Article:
It only took five minutes to end a nearly 30-year relationship.
This week, I canceled my subscription to the local newspaper, The Commercial Appeal, which I have read since I arrived in Memphis in 1989 and for which I worked for a (mostly happy) 15 years.
(Well, it only took five minutes if you don’t count the 40 minutes I waited for the Gannett customer service rep to call me back. Where was he? Iowa? Mumbai? I thought about getting my reporter on and asking him a million questions, but I was too sad.)
I have long felt like a chump for continuing to pay nearly $50 a month for a product put together by a company that so clearly doesn’t care one bit for me or the news that shapes my city. I have already read most of the stories I care about by the time they reach print, sometimes as many as two (!) days later. A new local daily online journalism source is coming in a few weeks, and I’m already in the habit of reading news online throughout the day. It was time.
But I am not one of the cranky chorus of disappointed Memphians who points out every stupid headline and ignorant geographic reference. I don’t relish how often I can’t find even one thoroughly reported story in a day’s paper or I see a column that went on too long that I know was used mostly to fill a space. I will never say, with a sneer, “Who’s left over there, anyway?”
The answer is that there are at least 27 hardworking journalists left in The CA newsroom (there were nearly 200 when I joined the paper in 1994), and they are doing the best they can. David Waters, John Beifuss, Linda Moore, Ron Maxey – these friends and former co-workers have adapted over and over to the ridiculous corporate imperative to do more with less. In journalism, that’s simply not possible.
My heart aches when I think of the stories that aren’t getting done – at all – in Memphis right now. Not just the slow-on-the-uptake local reporting about the MPD’s surveillance of activists. What happened to all of those worrisome stories circulating on social media about people who weren’t able to vote the ballot they wanted to in the August 2 election? Are there pedophile priests in the Catholic Diocese of Memphis hiding the way they were for decades in Pennsylvania?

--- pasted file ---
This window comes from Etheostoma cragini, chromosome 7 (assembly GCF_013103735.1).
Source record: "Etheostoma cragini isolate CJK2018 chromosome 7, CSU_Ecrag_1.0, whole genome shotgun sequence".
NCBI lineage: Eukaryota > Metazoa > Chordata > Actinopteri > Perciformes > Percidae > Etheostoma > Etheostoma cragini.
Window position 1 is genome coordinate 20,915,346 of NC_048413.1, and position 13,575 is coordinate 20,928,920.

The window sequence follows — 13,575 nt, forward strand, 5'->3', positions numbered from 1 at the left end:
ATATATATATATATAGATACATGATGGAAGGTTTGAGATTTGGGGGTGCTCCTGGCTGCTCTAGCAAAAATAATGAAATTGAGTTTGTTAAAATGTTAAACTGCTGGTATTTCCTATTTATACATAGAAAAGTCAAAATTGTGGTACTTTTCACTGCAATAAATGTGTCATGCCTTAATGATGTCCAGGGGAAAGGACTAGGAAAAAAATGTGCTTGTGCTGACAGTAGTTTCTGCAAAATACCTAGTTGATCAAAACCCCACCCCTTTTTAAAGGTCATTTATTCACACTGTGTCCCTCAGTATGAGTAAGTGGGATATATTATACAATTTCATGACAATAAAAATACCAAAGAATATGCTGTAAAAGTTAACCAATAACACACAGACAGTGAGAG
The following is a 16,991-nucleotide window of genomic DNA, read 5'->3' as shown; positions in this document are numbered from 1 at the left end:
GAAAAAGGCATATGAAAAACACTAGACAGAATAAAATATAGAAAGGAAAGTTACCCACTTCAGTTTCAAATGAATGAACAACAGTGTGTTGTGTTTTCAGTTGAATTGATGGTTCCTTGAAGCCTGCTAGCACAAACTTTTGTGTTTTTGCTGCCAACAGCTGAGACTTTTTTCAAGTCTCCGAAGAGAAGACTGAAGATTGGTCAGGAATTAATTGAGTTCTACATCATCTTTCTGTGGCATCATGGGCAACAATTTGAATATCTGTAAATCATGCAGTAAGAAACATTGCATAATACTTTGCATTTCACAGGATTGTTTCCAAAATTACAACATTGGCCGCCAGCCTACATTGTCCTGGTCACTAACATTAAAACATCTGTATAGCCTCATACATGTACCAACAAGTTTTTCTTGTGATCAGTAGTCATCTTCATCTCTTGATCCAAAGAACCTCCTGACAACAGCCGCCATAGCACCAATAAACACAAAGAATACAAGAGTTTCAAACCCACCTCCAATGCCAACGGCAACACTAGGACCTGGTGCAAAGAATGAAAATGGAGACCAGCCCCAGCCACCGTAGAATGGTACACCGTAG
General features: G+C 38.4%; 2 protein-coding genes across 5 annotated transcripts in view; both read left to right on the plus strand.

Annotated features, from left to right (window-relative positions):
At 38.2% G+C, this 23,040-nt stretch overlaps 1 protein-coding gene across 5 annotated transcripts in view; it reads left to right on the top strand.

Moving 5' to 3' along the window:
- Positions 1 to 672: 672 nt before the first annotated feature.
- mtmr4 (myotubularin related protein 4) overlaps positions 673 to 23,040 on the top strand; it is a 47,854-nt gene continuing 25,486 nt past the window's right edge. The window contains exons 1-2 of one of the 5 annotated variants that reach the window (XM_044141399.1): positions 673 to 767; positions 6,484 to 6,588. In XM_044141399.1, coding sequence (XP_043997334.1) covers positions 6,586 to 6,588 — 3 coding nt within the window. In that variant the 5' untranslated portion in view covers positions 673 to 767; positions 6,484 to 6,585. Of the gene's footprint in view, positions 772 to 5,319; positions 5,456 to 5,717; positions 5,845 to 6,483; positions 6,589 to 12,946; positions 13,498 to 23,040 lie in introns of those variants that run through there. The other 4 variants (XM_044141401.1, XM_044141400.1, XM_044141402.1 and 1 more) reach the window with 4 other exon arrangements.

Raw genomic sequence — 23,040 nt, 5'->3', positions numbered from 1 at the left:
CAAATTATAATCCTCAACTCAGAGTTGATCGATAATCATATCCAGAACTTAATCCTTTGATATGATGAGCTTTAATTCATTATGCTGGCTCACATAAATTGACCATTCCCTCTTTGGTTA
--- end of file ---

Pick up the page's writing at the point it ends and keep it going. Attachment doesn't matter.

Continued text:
And those are just a couple of the stories I can mention. Like all journalists, I hear things every day that should be investigated by a competent reporter with editorial support that doesn’t depend on preserving the status quo. Some of those stories would turn out to be nothing. But some would change our city for the better, even if they made people mad on the way.
This fascinating CityLab story from May even shows the economic consequences of a city losing a newspaper. "You can actually see the financial consequences that have to be borne by local citizens as a result of newspaper closures," say the researchers.
We're not quite there, but losing our watchdogs isn't good for anyone, really. To reiterate, journalists are not the enemy.
As my friend, the wonderful photojournalist Karen Pulfer Focht, put it, “It was never just a job for me. Nor you. It was a calling to most everyone in that newsroom.” Karen took the sad photo, above, not long after the CA building sold in April.
To be clear, I will still read The CA digitally, for a fraction of the cost of getting a dead-tree paper delivered to my doorstep every morning. But local news will never be the same for me.